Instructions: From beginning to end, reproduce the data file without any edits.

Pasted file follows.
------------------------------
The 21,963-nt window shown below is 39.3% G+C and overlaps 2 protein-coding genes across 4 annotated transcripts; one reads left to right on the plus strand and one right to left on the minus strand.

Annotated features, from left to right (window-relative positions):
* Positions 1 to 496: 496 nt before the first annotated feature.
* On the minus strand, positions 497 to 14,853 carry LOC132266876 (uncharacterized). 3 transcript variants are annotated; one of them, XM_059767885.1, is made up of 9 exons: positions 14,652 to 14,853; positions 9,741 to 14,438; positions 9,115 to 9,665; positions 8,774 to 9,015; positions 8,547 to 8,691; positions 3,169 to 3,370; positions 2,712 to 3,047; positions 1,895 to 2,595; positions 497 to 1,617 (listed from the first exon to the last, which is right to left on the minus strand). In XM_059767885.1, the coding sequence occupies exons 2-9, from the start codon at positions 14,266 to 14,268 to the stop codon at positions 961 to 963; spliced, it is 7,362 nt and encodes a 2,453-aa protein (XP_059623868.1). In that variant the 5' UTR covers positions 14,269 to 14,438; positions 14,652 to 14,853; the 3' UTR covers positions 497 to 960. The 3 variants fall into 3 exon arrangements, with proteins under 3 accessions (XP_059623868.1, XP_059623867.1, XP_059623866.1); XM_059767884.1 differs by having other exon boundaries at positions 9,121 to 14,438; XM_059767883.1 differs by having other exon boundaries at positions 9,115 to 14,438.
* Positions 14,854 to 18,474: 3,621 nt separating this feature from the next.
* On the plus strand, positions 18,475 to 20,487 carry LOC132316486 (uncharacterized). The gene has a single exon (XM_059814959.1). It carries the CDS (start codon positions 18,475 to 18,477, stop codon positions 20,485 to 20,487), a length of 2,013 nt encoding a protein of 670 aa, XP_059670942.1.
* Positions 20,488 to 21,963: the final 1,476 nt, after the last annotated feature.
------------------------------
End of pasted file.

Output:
The 21,963-nt window shown below is 39.3% G+C and overlaps 2 protein-coding genes across 4 annotated transcripts; one reads left to right on the plus strand and one right to left on the minus strand.

Annotated features, from left to right (window-relative positions):
* Positions 1 to 496: 496 nt before the first annotated feature.
* On the minus strand, positions 497 to 14,853 carry LOC132266876 (uncharacterized). 3 transcript variants are annotated; one of them, XM_059767885.1, is made up of 9 exons: positions 14,652 to 14,853; positions 9,741 to 14,438; positions 9,115 to 9,665; positions 8,774 to 9,015; positions 8,547 to 8,691; positions 3,169 to 3,370; positions 2,712 to 3,047; positions 1,895 to 2,595; positions 497 to 1,617 (listed from the first exon to the last, which is right to left on the minus strand). In XM_059767885.1, the coding sequence occupies exons 2-9, from the start codon at positions 14,266 to 14,268 to the stop codon at positions 961 to 963; spliced, it is 7,362 nt and encodes a 2,453-aa protein (XP_059623868.1). In that variant the 5' UTR covers positions 14,269 to 14,438; positions 14,652 to 14,853; the 3' UTR covers positions 497 to 960. The 3 variants fall into 3 exon arrangements, with proteins under 3 accessions (XP_059623868.1, XP_059623867.1, XP_059623866.1); XM_059767884.1 differs by having other exon boundaries at positions 9,121 to 14,438; XM_059767883.1 differs by having other exon boundaries at positions 9,115 to 14,438.
* Positions 14,854 to 18,474: 3,621 nt separating this feature from the next.
* On the plus strand, positions 18,475 to 20,487 carry LOC132316486 (uncharacterized). The gene has a single exon (XM_059814959.1). It carries the CDS (start codon positions 18,475 to 18,477, stop codon positions 20,485 to 20,487), a length of 2,013 nt encoding a protein of 670 aa, XP_059670942.1.
* Positions 20,488 to 21,963: the final 1,476 nt, after the last annotated feature.